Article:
U.S. Finally Admits to Infiltration
By Drug Cartels
"The head of the bureau of U.S. Customs and
Border Protection, Alan Bersin, acknowledged that organized crime groups have
co-opted elements under his command. … While some levels of the U.S. government
cooperate with drug traffickers or turn a blind eye to the activities of the
cartels to preserve peace and public safety north of the Rio Grande, in Mexico,
combating this criminal activity has resulted in tens of thousands of deaths."
In an appearance before the U.S. Senate [watch below],
the head of the bureau of U.S. Customs and Border Protection (known
by its English acronym, CBP), Alan Bersin, acknowledged that
organized crime groups have co-opted elements under his command, and acknowledged
that so far, they have uncovered 95 cases of corruption relating to drug
trafficking, undocumented immigrants and money laundering within the ranks of his
The data provided by the official isn't surprising, since
the capacity of the organized crime groups to buy civil servants cannot be
expected to observe borders. But this was the first solid data demonstrating
that corruption is endemic to agencies of the neighboring country, a phenomena
that as a whole, Washington authorities have up to now been unable or unwilling
to recognize, much less attack.
Moreover, the number of corruption cases admitted to
by Bersin lack veracity when viewed alongside the unending flow of illegal
drugs that enter U.S. territory across the Mexican border every day. Indeed,
it's hard to believe that criminal gangs could have supplied the largest narcotics
market on the planet, with the collusion of less than a hundred customs
officials. On the contrary, the rise of organized crime - and drug trafficking
in particular - both in Mexico and the United States, reflect a breakdown on a
huge scale in the institutional spheres of both countries, which translates into
corruption and impunity. And since the authorities in our neighboring country don't
admit or confront these challenges in a convincing and comprehensive manner, the
public has no reason to see in the foregoing statements anything more than an exercise
in damage control on the part of the Obama Administration.
With regard to Mexico, in light of these considerations,
the Calderón government's persistently superficial, incendiary and superficial way
of understanding criminal activity is doubly concerning.
Yesterday, in the context of the 25th National
Conference on Law Enforcement, Interior Minister José Francisco Blake Mora admitted
that the country would close out the year with a total of over 7,000 kidnapping,
and presented the figure as a demonstration that "we still owe Mexican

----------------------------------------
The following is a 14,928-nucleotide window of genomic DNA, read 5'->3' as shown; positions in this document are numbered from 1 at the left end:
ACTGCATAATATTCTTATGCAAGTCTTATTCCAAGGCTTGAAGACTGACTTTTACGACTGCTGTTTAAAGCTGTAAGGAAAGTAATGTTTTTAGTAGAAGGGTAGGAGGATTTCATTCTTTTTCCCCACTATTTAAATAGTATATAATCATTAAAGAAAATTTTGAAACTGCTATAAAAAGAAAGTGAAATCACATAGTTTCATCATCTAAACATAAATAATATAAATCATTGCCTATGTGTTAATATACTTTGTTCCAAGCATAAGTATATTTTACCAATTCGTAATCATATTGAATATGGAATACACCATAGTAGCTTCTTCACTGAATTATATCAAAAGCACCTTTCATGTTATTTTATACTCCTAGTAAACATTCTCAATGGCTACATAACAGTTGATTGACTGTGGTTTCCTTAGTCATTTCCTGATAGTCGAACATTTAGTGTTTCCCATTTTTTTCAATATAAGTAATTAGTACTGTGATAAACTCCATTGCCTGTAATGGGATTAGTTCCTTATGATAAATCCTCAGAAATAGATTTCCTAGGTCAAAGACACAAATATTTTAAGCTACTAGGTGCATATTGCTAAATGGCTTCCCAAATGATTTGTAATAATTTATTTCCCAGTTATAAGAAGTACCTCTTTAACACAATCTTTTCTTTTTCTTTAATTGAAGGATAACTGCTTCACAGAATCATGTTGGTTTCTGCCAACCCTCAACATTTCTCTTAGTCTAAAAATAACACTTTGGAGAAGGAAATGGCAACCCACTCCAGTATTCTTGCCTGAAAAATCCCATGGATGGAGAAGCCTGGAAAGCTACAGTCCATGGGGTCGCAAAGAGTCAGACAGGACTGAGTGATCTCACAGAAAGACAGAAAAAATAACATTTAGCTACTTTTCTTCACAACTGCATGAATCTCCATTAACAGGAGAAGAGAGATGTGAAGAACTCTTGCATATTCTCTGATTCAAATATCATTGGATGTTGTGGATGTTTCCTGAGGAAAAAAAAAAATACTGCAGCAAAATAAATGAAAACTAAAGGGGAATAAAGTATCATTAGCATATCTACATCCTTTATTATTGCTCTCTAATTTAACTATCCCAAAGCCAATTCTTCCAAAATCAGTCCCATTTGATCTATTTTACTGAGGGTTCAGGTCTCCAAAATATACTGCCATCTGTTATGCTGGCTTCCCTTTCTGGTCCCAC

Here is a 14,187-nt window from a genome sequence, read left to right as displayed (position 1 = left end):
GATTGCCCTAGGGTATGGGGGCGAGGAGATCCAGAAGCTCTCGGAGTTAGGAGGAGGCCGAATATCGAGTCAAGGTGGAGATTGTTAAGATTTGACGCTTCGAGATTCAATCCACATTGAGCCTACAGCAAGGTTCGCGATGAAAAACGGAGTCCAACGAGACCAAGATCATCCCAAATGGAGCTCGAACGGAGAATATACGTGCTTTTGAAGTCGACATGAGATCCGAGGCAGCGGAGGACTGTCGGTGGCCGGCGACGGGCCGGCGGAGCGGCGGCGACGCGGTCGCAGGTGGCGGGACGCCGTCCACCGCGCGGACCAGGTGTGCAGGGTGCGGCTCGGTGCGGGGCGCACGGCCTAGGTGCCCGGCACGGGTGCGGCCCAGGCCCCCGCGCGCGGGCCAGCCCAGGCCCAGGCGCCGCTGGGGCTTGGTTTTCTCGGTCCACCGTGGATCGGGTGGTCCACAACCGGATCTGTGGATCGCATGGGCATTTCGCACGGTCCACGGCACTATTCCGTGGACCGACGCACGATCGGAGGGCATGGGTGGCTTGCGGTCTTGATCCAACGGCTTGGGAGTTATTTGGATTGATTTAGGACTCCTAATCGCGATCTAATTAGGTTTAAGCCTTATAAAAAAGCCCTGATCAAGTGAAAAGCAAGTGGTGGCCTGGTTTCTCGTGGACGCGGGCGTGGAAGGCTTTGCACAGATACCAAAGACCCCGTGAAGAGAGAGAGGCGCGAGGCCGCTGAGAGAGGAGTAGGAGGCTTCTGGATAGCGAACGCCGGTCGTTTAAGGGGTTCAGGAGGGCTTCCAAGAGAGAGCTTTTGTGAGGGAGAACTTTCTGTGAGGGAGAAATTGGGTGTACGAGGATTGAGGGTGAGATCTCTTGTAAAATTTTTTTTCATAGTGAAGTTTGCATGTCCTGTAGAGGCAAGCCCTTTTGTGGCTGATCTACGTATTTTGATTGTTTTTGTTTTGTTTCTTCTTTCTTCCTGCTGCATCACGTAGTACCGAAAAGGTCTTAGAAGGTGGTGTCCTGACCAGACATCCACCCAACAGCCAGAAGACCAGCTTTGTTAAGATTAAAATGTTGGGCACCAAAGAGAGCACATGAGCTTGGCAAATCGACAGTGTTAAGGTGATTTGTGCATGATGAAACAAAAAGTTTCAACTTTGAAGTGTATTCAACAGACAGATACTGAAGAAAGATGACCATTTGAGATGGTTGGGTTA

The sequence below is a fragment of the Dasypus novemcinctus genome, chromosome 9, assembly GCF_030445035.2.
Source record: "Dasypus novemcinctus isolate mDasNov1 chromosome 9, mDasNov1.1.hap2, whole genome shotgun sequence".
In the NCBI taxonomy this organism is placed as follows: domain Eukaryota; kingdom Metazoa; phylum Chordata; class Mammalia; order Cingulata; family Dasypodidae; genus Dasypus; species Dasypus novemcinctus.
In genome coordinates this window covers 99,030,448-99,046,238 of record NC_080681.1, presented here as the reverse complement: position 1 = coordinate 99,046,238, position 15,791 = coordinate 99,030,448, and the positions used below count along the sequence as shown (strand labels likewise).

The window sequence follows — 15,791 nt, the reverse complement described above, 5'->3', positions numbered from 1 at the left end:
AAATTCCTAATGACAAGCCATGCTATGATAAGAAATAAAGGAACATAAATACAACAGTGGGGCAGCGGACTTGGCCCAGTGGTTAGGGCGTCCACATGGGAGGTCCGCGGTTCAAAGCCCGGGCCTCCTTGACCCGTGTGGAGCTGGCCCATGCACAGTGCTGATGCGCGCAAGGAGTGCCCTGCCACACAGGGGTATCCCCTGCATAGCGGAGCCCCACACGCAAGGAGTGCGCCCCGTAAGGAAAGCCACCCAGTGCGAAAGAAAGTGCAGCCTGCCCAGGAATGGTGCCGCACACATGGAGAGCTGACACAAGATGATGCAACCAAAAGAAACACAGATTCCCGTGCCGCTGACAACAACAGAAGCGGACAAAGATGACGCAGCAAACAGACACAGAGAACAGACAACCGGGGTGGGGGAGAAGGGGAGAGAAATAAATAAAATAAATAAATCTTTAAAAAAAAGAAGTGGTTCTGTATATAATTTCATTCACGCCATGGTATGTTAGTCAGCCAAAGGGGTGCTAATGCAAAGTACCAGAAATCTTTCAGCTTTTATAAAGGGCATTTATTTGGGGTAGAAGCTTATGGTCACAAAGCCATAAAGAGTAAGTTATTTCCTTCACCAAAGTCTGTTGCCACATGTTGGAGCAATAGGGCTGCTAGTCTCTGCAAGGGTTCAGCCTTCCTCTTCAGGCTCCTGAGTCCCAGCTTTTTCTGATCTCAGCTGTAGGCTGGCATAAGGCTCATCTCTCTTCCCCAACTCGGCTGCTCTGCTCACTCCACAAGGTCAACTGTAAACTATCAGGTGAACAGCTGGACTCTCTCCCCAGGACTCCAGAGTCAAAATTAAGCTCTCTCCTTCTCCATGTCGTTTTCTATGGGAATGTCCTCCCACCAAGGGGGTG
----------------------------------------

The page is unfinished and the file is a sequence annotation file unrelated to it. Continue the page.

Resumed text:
society a lot if we are to fulfill our responsibilities and commitments."
Such an acknowledgement should be made not only
because of the rising number of abductions, but principally due to the
government's decision toyoke the
country to the logic of Washington in battling drug trafficking and organized
crime. While some levels of the U.S. government cooperate with drug traffickers
or turn a blind eye to the activities of the cartels to preserve peace and
public safety north of the Rio Grande, in Mexico, combating this criminal
activity has resulted in tens of thousands of deaths, a rise in crimes like kidnapping,
extortion, and human trafficking; an unprecedented institutional breakdown; the
loss of territorial control over various regions by the state, and the
disintegration of the social fabric over large areas.
With episodes like Operation Fast and Furious, in which
authorities of our neighboring country set themselves up as weapons suppliers
to the Mexican cartels; with statements like those of Comandante Gomecindo
López - member of the Special Operations Unit of the El Paso police - that
various Mexican drug traffickers have their usual residence on U.S. soil; and with
the indisputable fact that violence in Mexico offers, however appalling it may
be, excellent business opportunities for our neighboring country's weapons
industry, and its financial, banking, and currency exchange systems, this
desolate situation inevitably contrasts sharply with the prepared statements of
Commissioner Bersin on the narco-infiltration of the CBP.
Confronted with the U.S. government's double standard when
it comes to the war on drugs, and above all, in the face of the exasperating
daily bloodbath now taking place in Mexico, the federal authorities should
inevitably question the relevance - and even the truthfulness - of the public
safety strategy imposed by Washington on several nations, and in the case of
our own, comes in the context of the Merida Initiative.
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